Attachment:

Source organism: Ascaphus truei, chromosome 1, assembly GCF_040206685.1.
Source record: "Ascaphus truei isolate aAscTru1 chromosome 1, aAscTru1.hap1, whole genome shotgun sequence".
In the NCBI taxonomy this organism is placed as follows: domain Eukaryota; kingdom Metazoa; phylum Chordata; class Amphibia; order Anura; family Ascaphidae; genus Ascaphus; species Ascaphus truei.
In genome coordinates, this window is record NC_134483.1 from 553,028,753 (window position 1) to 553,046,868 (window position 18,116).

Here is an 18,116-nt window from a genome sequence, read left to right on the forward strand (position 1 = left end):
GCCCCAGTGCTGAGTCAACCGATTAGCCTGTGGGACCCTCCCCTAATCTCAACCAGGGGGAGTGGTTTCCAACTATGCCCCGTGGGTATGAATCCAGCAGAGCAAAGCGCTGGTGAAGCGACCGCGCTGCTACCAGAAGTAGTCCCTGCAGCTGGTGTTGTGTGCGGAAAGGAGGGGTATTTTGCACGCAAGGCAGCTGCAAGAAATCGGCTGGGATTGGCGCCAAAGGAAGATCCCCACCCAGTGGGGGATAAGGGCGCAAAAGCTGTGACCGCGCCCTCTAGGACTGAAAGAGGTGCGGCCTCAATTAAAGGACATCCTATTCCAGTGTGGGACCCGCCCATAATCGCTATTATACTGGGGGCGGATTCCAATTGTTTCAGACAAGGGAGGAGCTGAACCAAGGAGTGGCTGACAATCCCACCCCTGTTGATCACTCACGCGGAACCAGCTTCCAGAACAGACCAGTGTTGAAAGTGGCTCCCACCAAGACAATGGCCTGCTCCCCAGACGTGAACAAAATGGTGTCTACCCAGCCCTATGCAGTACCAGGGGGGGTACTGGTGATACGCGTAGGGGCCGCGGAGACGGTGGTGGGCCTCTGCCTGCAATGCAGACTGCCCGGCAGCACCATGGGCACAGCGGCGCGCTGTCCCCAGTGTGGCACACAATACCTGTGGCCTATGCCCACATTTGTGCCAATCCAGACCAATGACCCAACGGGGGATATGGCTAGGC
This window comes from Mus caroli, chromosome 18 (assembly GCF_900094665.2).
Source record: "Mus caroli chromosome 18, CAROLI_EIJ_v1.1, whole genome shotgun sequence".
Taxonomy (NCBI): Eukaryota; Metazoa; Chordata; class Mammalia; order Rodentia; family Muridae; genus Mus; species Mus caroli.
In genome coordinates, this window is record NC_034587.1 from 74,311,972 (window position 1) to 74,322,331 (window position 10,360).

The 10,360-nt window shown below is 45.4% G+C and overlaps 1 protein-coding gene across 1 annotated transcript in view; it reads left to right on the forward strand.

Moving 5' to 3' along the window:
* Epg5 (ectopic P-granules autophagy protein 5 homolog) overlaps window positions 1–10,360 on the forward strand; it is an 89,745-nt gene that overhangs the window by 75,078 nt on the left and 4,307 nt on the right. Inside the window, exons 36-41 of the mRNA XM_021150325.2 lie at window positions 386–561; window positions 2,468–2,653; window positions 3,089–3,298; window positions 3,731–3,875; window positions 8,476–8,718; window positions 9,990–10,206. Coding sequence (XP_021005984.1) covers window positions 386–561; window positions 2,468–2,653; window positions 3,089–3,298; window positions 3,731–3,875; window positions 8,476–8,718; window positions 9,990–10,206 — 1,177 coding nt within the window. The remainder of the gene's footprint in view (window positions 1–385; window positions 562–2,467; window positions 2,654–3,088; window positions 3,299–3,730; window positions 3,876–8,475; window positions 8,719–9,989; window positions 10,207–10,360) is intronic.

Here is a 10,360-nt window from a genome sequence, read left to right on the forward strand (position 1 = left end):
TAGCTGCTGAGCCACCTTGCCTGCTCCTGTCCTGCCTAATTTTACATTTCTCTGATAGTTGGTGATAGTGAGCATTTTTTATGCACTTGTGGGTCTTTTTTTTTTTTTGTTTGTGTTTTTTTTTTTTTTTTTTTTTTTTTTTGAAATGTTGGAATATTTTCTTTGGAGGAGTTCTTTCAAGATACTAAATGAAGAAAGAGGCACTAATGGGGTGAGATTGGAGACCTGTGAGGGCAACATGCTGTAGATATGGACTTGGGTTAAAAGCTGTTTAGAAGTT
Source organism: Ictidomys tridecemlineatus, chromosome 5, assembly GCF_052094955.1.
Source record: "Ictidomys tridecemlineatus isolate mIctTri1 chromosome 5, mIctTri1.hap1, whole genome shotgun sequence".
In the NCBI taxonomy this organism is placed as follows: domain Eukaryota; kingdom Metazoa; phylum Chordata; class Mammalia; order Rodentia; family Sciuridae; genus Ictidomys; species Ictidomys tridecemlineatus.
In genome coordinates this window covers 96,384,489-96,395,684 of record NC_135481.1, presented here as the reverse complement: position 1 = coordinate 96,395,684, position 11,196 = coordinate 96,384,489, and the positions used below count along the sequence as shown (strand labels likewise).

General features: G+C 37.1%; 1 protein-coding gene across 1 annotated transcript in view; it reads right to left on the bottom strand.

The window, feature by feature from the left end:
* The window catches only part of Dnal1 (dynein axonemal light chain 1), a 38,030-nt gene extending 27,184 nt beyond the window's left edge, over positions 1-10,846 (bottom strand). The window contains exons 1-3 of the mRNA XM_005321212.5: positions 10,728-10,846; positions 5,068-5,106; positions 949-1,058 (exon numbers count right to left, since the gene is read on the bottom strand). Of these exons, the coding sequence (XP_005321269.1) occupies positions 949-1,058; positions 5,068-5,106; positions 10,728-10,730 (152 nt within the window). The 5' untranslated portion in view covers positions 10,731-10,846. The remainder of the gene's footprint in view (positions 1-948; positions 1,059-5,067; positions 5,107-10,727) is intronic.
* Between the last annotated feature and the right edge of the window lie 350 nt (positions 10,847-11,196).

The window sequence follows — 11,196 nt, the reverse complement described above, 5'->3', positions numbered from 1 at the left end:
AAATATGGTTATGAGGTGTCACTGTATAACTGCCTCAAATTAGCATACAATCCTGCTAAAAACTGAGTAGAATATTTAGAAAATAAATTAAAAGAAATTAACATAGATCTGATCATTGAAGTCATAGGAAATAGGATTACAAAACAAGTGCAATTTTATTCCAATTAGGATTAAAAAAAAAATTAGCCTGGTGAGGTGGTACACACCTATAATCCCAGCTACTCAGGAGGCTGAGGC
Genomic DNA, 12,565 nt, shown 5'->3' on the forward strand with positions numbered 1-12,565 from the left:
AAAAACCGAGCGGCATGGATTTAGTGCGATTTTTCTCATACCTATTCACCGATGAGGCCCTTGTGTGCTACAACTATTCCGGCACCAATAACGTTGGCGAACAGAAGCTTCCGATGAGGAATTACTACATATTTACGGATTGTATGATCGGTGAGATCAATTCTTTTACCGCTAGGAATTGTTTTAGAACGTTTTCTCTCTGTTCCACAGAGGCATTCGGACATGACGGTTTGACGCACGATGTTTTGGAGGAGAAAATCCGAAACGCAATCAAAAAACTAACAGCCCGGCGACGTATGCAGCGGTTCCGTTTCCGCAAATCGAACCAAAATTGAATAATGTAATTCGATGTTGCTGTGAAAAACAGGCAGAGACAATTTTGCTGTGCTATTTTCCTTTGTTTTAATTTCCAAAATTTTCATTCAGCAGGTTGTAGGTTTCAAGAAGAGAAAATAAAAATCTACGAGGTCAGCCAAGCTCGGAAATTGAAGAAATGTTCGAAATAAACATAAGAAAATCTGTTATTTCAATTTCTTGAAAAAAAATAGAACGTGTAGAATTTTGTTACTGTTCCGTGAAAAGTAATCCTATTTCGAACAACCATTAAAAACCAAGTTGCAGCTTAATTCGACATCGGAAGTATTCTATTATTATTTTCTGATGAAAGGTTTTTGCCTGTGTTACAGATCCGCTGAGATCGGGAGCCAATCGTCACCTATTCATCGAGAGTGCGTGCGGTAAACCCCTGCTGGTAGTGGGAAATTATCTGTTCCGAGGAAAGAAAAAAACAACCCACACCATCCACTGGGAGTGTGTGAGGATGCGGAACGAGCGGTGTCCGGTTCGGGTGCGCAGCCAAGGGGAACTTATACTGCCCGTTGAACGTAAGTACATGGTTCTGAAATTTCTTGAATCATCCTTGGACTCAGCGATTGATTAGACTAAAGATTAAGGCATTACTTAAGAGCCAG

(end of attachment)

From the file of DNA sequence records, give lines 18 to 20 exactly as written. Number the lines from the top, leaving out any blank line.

In the NCBI taxonomy this organism is placed as follows: domain Eukaryota; kingdom Metazoa; phylum Chordata; class Mammalia; order Rodentia; family Sciuridae; genus Ictidomys; species Ictidomys tridecemlineatus.
In genome coordinates this window covers 96,384,489-96,395,684 of record NC_135481.1, presented here as the reverse complement: position 1 = coordinate 96,395,684, position 11,196 = coordinate 96,384,489, and the positions used below count along the sequence as shown (strand labels likewise).

General features: G+C 37.1%; 1 protein-coding gene across 1 annotated transcript in view; it reads right to left on the bottom strand.